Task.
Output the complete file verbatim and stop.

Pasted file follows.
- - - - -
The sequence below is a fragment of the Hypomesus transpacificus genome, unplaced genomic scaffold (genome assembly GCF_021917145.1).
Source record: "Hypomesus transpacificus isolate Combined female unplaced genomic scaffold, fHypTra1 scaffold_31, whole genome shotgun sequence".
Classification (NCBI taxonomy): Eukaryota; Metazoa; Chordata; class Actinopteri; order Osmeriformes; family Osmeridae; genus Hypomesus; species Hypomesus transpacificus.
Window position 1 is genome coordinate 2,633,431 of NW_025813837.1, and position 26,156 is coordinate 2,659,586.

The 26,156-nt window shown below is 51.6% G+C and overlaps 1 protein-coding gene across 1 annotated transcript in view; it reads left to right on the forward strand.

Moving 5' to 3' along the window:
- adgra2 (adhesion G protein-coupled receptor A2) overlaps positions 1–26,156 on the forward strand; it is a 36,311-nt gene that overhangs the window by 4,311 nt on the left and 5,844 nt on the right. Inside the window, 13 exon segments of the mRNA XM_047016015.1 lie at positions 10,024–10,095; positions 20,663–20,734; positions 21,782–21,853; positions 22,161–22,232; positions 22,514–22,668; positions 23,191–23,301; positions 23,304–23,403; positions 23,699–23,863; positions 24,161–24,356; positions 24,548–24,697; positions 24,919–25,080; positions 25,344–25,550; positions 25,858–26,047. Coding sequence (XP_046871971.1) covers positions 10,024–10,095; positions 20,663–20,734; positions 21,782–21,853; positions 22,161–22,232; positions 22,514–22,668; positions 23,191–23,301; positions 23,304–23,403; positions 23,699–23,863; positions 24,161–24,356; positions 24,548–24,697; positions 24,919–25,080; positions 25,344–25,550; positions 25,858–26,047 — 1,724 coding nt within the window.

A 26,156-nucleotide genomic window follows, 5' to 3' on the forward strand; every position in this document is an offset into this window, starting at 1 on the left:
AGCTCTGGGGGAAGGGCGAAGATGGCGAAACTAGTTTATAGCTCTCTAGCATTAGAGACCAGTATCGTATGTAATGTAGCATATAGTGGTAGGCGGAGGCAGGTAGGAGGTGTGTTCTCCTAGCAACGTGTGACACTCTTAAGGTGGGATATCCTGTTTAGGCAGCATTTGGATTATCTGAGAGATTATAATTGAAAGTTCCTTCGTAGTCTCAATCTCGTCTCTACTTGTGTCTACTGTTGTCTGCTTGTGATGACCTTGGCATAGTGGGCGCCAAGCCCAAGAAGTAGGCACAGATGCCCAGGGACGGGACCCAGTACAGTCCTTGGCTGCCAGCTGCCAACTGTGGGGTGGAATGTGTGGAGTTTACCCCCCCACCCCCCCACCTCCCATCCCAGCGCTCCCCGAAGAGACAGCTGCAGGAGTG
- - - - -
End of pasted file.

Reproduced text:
The sequence below is a fragment of the Hypomesus transpacificus genome, unplaced genomic scaffold (genome assembly GCF_021917145.1).
Source record: "Hypomesus transpacificus isolate Combined female unplaced genomic scaffold, fHypTra1 scaffold_31, whole genome shotgun sequence".
Classification (NCBI taxonomy): Eukaryota; Metazoa; Chordata; class Actinopteri; order Osmeriformes; family Osmeridae; genus Hypomesus; species Hypomesus transpacificus.
Window position 1 is genome coordinate 2,633,431 of NW_025813837.1, and position 26,156 is coordinate 2,659,586.

The 26,156-nt window shown below is 51.6% G+C and overlaps 1 protein-coding gene across 1 annotated transcript in view; it reads left to right on the forward strand.

Moving 5' to 3' along the window:
- adgra2 (adhesion G protein-coupled receptor A2) overlaps positions 1–26,156 on the forward strand; it is a 36,311-nt gene that overhangs the window by 4,311 nt on the left and 5,844 nt on the right. Inside the window, 13 exon segments of the mRNA XM_047016015.1 lie at positions 10,024–10,095; positions 20,663–20,734; positions 21,782–21,853; positions 22,161–22,232; positions 22,514–22,668; positions 23,191–23,301; positions 23,304–23,403; positions 23,699–23,863; positions 24,161–24,356; positions 24,548–24,697; positions 24,919–25,080; positions 25,344–25,550; positions 25,858–26,047. Coding sequence (XP_046871971.1) covers positions 10,024–10,095; positions 20,663–20,734; positions 21,782–21,853; positions 22,161–22,232; positions 22,514–22,668; positions 23,191–23,301; positions 23,304–23,403; positions 23,699–23,863; positions 24,161–24,356; positions 24,548–24,697; positions 24,919–25,080; positions 25,344–25,550; positions 25,858–26,047 — 1,724 coding nt within the window.

A 26,156-nucleotide genomic window follows, 5' to 3' on the forward strand; every position in this document is an offset into this window, starting at 1 on the left:
AGCTCTGGGGGAAGGGCGAAGATGGCGAAACTAGTTTATAGCTCTCTAGCATTAGAGACCAGTATCGTATGTAATGTAGCATATAGTGGTAGGCGGAGGCAGGTAGGAGGTGTGTTCTCCTAGCAACGTGTGACACTCTTAAGGTGGGATATCCTGTTTAGGCAGCATTTGGATTATCTGAGAGATTATAATTGAAAGTTCCTTCGTAGTCTCAATCTCGTCTCTACTTGTGTCTACTGTTGTCTGCTTGTGATGACCTTGGCATAGTGGGCGCCAAGCCCAAGAAGTAGGCACAGATGCCCAGGGACGGGACCCAGTACAGTCCTTGGCTGCCAGCTGCCAACTGTGGGGTGGAATGTGTGGAGTTTACCCCCCCACCCCCCCACCTCCCATCCCAGCGCTCCCCGAAGAGACAGCTGCAGGAGTG